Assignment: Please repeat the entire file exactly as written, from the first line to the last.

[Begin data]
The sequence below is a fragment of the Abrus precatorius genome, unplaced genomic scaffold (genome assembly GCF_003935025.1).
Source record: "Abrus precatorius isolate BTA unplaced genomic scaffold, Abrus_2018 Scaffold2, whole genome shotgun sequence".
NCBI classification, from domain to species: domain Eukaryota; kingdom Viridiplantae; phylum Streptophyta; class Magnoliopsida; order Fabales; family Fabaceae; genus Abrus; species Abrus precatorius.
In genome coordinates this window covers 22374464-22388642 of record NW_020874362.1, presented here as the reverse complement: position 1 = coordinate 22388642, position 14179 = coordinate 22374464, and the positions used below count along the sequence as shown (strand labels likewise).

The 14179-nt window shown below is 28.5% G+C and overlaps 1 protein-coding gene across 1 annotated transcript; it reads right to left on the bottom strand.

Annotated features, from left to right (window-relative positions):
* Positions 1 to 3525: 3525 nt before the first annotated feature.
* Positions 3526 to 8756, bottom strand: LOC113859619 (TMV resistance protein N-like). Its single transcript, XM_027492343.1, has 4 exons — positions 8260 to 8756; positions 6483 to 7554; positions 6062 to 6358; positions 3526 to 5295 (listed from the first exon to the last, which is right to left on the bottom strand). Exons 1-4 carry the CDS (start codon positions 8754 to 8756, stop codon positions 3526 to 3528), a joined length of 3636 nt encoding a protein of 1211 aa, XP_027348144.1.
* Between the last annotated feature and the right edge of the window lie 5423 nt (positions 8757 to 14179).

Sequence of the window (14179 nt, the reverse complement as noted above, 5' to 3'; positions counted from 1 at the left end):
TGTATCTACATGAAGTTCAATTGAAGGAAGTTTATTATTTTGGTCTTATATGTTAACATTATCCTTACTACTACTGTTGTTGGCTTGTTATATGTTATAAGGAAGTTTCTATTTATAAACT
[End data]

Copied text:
The sequence below is a fragment of the Abrus precatorius genome, unplaced genomic scaffold (genome assembly GCF_003935025.1).
Source record: "Abrus precatorius isolate BTA unplaced genomic scaffold, Abrus_2018 Scaffold2, whole genome shotgun sequence".
NCBI classification, from domain to species: domain Eukaryota; kingdom Viridiplantae; phylum Streptophyta; class Magnoliopsida; order Fabales; family Fabaceae; genus Abrus; species Abrus precatorius.
In genome coordinates this window covers 22374464-22388642 of record NW_020874362.1, presented here as the reverse complement: position 1 = coordinate 22388642, position 14179 = coordinate 22374464, and the positions used below count along the sequence as shown (strand labels likewise).

The 14179-nt window shown below is 28.5% G+C and overlaps 1 protein-coding gene across 1 annotated transcript; it reads right to left on the bottom strand.

Annotated features, from left to right (window-relative positions):
* Positions 1 to 3525: 3525 nt before the first annotated feature.
* Positions 3526 to 8756, bottom strand: LOC113859619 (TMV resistance protein N-like). Its single transcript, XM_027492343.1, has 4 exons — positions 8260 to 8756; positions 6483 to 7554; positions 6062 to 6358; positions 3526 to 5295 (listed from the first exon to the last, which is right to left on the bottom strand). Exons 1-4 carry the CDS (start codon positions 8754 to 8756, stop codon positions 3526 to 3528), a joined length of 3636 nt encoding a protein of 1211 aa, XP_027348144.1.
* Between the last annotated feature and the right edge of the window lie 5423 nt (positions 8757 to 14179).

Sequence of the window (14179 nt, the reverse complement as noted above, 5' to 3'; positions counted from 1 at the left end):
TGTATCTACATGAAGTTCAATTGAAGGAAGTTTATTATTTTGGTCTTATATGTTAACATTATCCTTACTACTACTGTTGTTGGCTTGTTATATGTTATAAGGAAGTTTCTATTTATAAACT